Chinese authorities in Xinjiang ask extremists to surrender in 30 days
19 November 2018
Authorities in the Hami city in China's far-western Xinjiang region has ordered people who are "poisoned by extremism, terrorism and separatism", following overseas terror groups or act in a conservative Islamic manner, to surrender within 30 days or face action.
Those who surrender within 30 days and confess to their crimes will be treated leniently and might avoid punishment, said a notice posted on the official social media account of the Hami city government.
"All individuals involved in terrorist crimes and poisoned by the 'three evil forces' are urged to surrender themselves to the judicial organs within 30 days and to confess and hand over the facts of your crime," said the Hami city notice.
The notice issued by the municipal "leading small group for stability maintenance" says that actions ranging from being in contact with overseas "terror" groups to conservative Islamic behaviour should prompt individuals to turn themselves in.
The move comes after instances of extremists groups advocating that people live their entire lives in accordance with the Koran, stopped other people from watching television, banned alcohol, smoking and dancing at weddings.
The list also included openly destroying, rejecting or thwarting the government identification system, as well as rejecting government provided housing, subsidies and cigarettes or booze as being "harem" or forbidden.
Those who turn themselves in on time will be treated leniently, and if the information provides a significant clue, then they might avoid all punishment, the notice said.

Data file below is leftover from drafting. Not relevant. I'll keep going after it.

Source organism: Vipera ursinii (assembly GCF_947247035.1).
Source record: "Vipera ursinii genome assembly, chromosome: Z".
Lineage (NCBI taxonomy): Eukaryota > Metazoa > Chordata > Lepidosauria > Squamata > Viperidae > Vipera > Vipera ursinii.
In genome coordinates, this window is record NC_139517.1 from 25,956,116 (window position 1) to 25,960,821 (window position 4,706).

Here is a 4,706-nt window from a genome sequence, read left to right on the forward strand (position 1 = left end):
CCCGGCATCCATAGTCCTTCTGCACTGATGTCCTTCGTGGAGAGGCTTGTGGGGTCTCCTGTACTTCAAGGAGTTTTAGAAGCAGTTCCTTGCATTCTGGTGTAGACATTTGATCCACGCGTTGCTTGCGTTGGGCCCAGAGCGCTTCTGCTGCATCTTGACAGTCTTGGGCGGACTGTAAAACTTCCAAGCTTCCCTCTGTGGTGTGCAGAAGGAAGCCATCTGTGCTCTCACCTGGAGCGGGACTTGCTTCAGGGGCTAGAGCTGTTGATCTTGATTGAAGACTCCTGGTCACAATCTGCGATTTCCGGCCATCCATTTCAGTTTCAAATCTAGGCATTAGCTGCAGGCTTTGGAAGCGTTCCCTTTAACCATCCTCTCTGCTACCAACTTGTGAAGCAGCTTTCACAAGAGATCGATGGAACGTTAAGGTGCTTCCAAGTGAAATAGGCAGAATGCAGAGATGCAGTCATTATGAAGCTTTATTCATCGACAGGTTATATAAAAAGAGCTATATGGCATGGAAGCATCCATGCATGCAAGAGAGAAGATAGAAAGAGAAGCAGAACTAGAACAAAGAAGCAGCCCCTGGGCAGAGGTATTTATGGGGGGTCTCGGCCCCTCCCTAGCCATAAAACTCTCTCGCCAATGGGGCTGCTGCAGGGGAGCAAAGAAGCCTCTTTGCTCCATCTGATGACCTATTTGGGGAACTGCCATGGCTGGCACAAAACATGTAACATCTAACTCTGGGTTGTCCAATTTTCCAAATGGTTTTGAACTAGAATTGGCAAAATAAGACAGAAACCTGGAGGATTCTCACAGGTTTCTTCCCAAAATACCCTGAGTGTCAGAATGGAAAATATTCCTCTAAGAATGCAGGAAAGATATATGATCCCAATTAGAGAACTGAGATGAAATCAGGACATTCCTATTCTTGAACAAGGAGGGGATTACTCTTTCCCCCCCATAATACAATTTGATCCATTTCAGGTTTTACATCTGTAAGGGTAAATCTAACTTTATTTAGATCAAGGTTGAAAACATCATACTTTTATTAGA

A report by a United Nations human rights panel had in August, said it had received reports of more than a million Uighurs and other minorities being held in “massive internment camp that is shrouded in secrecy” in Xinjiang.
Aside from the mass detentions, rights groups also say that the Chinese government has significantly raised limitations on everyday religious observances in the region.
Last month, the region's capital Urumqi launched a campaign targeting halal products, like food and toothpaste, which are produced according to Islamic law, in order to prevent what it sees as the incursion of Islam into secular life.
China says it is not enforcing arbitrary detention and political re-education.
Beijing rejected criticism, saying that it protects the religion and culture of minorities in the region and that its security measures are needed to combat the influence of "extremist" groups that incite violence there.